An interesting article/interview with Peter Singer appeared in the December 1 Sunday Age. Entitled, “In a softer light,” the sympathetic article tried to portray the bioethicist, animal libber and pro-abortionist as perhaps becoming a bit softer in his old age. Or at least he is presenting his views in a less harsh way, the journalist suggested.
In response I shot off a letter to the editor saying that it is hard to consider someone getting “softer” who still thinks that killing new born babies is OK, and that not eating meat has more moral merit than not killing babies. I said that if anything, the article may demonstrate that society is getting harder. After all, this is the same Peter Singer who recently argued in favor of bestiality. As one critic was to quip, for Singer it is OK to have sex with animals, as long as we don’t eat them.
But the thing that got my attention in the article was when Singer spoke of his religious background. He is of course today well known as an atheist, along with his other radical ideas. But when growing up in a Jewish home, and while attending Scotch College in Melbourne, he was exposed to the truths of Scripture.
But at an early age he decided against religious belief. Speaking of when he used to read the Old Testament, for example, he says that there “was much more sex; there was a lot of bloodshed, including a lot of bloodshed carried out by the ‘goodies,’ the Israelites, with god’s approval”.
He says that organised religion “leads to close-minded sectarianism; you can see how much killing there is in the world as a result of people saying, ‘I’m a Catholic; you’re Protestant, I’m a Christian; you’re Muslim.” And it is not just the “bloody” Old Testament that disturbs Singer. He is equally upset about the New:
“Also in the New Testament there were puzzling things that Jesus did, like cursing the fig tree and making it wither because it didn’t have any figs on it. Really petulant. And you had to wonder why no one ever talked about these passages, and how they were supposed to be reconciled with the idea that Jesus was God or everything he did was wonderful.”
It is worth looking at this example in more detail. Granted, Singer is not a theologian, nor does he have a background in biblical studies. But given his intellectual credentials, and given his tendency to boldly speak out on all kinds of subjects, maybe even on some he should show more humility in, he needs to be answered here.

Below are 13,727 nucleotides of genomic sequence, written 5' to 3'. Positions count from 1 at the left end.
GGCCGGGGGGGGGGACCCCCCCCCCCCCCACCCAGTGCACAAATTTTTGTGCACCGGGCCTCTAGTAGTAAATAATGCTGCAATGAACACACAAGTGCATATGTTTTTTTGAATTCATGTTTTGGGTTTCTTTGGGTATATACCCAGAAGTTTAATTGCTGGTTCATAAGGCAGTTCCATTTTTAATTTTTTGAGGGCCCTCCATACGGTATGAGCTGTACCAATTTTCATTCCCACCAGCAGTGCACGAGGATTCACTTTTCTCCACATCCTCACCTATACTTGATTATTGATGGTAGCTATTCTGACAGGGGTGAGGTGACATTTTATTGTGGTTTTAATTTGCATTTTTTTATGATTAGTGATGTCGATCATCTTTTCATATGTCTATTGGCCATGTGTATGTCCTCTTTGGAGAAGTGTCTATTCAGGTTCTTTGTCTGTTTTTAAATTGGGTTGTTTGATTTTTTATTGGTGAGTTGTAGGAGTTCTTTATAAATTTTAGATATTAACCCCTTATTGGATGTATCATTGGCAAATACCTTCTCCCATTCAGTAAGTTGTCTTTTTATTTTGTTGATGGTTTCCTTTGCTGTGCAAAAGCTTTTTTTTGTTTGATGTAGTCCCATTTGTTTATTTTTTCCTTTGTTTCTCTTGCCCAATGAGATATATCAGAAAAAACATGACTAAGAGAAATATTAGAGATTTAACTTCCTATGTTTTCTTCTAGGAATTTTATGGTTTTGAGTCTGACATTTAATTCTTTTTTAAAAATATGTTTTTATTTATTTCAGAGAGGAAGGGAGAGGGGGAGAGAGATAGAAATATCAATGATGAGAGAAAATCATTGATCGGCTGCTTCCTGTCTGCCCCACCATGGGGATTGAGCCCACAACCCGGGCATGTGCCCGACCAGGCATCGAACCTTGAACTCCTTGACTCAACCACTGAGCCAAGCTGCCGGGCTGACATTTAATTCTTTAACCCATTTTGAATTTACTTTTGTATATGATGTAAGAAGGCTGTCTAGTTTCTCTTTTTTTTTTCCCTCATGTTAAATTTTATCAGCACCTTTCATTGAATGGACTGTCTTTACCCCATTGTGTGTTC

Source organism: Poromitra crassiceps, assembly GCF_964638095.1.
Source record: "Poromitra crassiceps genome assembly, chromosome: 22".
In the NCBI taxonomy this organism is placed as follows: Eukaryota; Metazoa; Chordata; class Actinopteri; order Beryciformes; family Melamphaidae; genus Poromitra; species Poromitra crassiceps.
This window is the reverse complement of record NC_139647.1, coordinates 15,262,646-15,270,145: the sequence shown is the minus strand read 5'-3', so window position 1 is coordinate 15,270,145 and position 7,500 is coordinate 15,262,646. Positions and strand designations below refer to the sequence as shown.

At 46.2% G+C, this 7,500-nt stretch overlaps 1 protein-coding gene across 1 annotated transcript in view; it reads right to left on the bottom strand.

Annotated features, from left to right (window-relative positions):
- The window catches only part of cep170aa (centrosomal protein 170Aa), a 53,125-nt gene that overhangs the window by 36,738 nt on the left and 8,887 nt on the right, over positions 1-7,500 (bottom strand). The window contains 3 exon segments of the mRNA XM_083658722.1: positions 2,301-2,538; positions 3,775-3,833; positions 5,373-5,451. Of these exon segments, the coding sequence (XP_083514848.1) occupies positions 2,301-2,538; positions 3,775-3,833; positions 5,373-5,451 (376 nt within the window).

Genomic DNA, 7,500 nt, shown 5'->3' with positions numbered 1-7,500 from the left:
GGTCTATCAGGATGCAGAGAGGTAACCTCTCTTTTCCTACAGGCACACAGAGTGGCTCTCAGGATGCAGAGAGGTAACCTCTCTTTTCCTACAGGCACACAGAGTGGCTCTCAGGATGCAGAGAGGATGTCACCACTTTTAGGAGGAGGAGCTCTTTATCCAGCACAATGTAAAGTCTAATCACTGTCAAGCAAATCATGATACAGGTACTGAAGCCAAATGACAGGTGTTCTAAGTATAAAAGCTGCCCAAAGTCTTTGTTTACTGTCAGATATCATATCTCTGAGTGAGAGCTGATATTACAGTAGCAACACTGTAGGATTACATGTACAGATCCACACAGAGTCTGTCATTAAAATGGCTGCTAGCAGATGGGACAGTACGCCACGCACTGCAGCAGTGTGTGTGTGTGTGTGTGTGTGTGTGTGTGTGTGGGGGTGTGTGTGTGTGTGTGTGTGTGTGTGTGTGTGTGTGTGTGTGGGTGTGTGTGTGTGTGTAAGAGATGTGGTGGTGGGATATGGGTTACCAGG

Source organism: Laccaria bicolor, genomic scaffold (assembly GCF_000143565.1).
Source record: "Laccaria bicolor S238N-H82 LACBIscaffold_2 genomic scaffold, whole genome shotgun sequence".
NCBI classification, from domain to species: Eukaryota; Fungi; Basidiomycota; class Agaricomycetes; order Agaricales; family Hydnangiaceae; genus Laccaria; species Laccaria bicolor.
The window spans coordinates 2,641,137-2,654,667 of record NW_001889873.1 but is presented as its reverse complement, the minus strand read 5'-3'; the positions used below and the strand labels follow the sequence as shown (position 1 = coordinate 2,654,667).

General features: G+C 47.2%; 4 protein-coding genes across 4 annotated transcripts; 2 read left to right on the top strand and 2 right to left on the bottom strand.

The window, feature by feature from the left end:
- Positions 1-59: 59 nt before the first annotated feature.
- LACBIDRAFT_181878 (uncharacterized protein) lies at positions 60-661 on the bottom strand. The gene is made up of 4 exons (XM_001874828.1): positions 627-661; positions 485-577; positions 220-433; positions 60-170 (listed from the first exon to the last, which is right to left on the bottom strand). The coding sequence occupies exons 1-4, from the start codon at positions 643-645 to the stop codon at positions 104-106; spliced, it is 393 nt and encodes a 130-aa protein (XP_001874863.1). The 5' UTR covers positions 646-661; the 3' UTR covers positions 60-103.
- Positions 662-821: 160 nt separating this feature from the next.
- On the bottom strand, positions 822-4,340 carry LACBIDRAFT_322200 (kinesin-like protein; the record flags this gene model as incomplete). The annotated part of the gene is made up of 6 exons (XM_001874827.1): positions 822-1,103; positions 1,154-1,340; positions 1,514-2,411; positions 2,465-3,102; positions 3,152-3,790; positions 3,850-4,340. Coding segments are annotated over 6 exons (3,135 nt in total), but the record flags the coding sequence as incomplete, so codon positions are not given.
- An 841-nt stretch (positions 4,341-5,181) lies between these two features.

The story of the curing of the fig tree occurs in two of the four Gospels: Matthew 21 and Mark 11. In Matthew it precedes the story of the cleansing of the temple, while in Mark it is carefully intertwined with the story. Mark, even more than Matthew, is making the point that these two stories both speak to the same situation.
In both cases, they have to do with Israel’s barrenness and disobedience, and the judgment that is therefore set to come. The fig tree episode is in fact an enacted parable, speaking of Israel’s unfruitfulness and pending judgment. Both actions indicate that God’s judgment on a rebellious Israel is now taking place, and fruit will be sought elsewhere (among the Gentiles).
Jesus is of course not being petulant here. Nor is he mad that he couldn’t get a bite to eat. And it is exactly because Jesus was God that he could carry out this judgment on Israel. But theological details aside, the rejection of faith by Singer tells us more about himself than the truthfulness of the Gospel message.
Indeed, in some ways his life is nevertheless an interesting testimonial to biblical truth. The article mentions the well known story of how Singer devoted himself to his mother as she died of Alzheimer’s. Normally there is nothing unusual in a son caring for his dying mother. But it is most unusual here, because by Singer’s own philosophy, he was wasting time and resources on someone who was – in his eyes – a non-person. Thus in this case he lived out the imago dei, while temporarily jettisoning his own pagan ideology.
Thus like all non-believers, when it comes to crunch time, a choice has to be made between living in the real world, or living, as Francis Schaeffer once said, with both feet planted firmly in mid-air. But on all the key logical out-workings of his secular utilitarianism, he really has not moved an inch. Thus we do not have a new, softer Singer. The same hard rationalistic thinker is there. The same advocate of euthanasia, abortion and infanticide is there. It’s just that every once and a while he has a run-in with reality, resulting in a temporary suspension of his destructive ideologies.
The bottom line is we need to pray for Peter Singer. He needs to have a few more encounters with reality. True, he has caused untold damage to countless millions of people by his barbaric philosophy. But for all that, he is still an image bearer of God, someone for whom Christ died, and possibly a potential prodigal son.